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How to Write a Book for Your Business that Meets Your Business Goals


If you’re a business owner, you’ve probably heard by now that one of the best ways to reach new customers these days is by writing a book. You need look only as far as Netflix to see how authors of all kinds are using books to attract new followers and investors.


Let’s take Marie Kondo for example. Kondo is an organization consultant with a business base in Japan. In 2012, she wrote the Life-Changing Magic of Tidying Up: The Japanese Art of Decluttering and Organizing. From this book, she introduced the world to her process and inspired millions of Americans to loosen their grip on material belongings. That’s no small feat.


Since the original publishing of her first book, she’s had her work translated into several languages and even transformed into manga, potentially spreading her organizational philosophy to a new generation of young people. Kondo is now also the star of a popular Netflix serial called Tidying Up with Marie Kondo.


No doubt, Kondo put in the work to build up her reputation and proved the efficiency of her system client by client. But it was her first book arriving on the shelves of local bookstores that helped fuel her tremendous rise.


You can have your own version of Marie Kondo’s success by publishing your own book. By writing a book that is specific to the subject you care about, you can reach new audiences and even inspire a movement in the same way that Marie Kondo has.


What you decide to include in your book should be based on your business goals.


For Product Sales


With a focus on product sales, the main focus of your book should be not only on introducing your product but demonstrating how your product is useful.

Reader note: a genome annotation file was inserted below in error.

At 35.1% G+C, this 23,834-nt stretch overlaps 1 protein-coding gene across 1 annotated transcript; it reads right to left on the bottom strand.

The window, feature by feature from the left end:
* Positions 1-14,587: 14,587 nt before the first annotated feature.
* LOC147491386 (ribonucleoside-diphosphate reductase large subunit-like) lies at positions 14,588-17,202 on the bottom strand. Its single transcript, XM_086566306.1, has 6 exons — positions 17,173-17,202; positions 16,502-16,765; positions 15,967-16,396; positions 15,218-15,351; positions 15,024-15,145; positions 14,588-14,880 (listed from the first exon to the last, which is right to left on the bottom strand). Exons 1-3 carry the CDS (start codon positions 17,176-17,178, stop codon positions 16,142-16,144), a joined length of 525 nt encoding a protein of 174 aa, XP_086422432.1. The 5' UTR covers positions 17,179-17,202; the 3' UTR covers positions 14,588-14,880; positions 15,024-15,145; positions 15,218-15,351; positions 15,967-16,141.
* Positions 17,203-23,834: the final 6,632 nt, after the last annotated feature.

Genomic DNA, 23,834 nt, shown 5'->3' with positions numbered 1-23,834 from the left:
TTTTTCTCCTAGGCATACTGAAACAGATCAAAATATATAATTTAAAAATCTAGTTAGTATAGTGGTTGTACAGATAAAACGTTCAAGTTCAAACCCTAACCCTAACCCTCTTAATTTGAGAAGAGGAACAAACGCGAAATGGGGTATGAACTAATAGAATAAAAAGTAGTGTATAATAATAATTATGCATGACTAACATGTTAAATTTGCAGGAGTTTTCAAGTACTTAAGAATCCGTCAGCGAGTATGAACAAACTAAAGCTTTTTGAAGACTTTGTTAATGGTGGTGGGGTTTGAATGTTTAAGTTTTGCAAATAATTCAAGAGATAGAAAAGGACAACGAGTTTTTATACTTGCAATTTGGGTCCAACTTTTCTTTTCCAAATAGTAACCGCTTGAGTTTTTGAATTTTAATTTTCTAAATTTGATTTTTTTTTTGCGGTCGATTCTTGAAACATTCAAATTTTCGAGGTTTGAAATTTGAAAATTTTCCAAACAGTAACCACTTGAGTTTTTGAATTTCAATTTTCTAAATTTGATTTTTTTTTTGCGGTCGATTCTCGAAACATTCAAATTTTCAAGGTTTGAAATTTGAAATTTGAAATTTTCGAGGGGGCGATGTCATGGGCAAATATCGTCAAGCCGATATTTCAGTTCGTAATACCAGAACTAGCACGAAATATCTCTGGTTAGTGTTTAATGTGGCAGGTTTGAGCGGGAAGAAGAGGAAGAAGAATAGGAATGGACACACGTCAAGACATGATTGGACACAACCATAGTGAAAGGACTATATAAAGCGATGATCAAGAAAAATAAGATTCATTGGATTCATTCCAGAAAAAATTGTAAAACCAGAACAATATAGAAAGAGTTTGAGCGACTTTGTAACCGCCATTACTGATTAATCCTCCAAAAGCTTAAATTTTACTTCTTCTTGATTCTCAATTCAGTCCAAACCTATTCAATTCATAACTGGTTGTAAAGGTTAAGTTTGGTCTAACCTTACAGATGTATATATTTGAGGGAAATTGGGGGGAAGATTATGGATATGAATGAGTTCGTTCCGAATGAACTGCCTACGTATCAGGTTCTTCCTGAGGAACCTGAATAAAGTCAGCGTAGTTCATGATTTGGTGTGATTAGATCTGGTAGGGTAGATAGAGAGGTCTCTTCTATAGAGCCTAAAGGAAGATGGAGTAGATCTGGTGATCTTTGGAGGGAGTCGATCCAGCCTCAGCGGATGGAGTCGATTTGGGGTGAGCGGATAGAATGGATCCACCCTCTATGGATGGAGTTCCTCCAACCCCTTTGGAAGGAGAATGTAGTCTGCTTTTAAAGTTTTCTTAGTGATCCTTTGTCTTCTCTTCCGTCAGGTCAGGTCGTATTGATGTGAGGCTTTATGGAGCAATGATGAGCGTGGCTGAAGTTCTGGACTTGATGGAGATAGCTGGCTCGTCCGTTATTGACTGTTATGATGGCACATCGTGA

Some time ago, I came across a marketing book that discussed the utility of direct mail. The author talked about the success rate of direct mail, the different options available, and case studies she had from clients who had found success using this method. What she selling? Not direct mail.


The author was the owner of a small print shop. She was selling printing and mailing services. She didn’t just write a book about how you should buy postcards. She wrote a book about how to use postcards and similar print products to further one’s marketing goals.


If you want to sell products, write a book about how that product can help your potential customer.


To Attract More Clients


To secure more clients, write a book that describes your process. For example, fitness gurus can describe their exercise routines. Marketing companies can describe their philosophy. Teachers can describe how and what their students will learn.


Despite numerous examples in bookstores of successful business coaches, teachers, and B-to-B businesses who have adopted this approach, there are still some of you who don’t believe this could be possible. You think that if you reveal everything you know in a book, no one will be interested in hiring you. Wrong!


Potential clients want to know that the person or company they hire really does know their stuff. They want to be assured that you can do what you claim you can.


Furthermore, many people who read books will still find the need to hire someone. If they are professionals themselves, they don’t have time to “steal” you ideas. They want someone who can come in, fix what they need, and help them move their business quickly to next level.


Marie Kondo exemplifies this principle. As her book and their offshoots have taken off, she has more demand for clients than any single person could handle. She explained her entire process in a book.

Yet, people still want to hire her.


To Establish or Maintain Credibility


Even businesses that are thriving can use a book to help strengthen credibility and their brand. Sometimes just keeping your company top-of-mind in the eyes of both your potential and current customers can be useful.


Example of these types of publications may include commemorative books highlighting company milestones or anniversaries. Long standing companies like Ford, McDonald’s, and Procter & Gamble don’t need to publish books for recognition. But they do because these books raise the company’s profile and illustrate for consumers the long history they have had serving families like yours and mine.


Books like these are not meant to be best sellers. They do keep the companies current in the eyes of their stakeholders, both old and new.


Once you’ve narrowed the goal you have for writing your book, you’re in the best position possible to begin writing. You can write with a focus on including only the things that will matter to your reader and your business.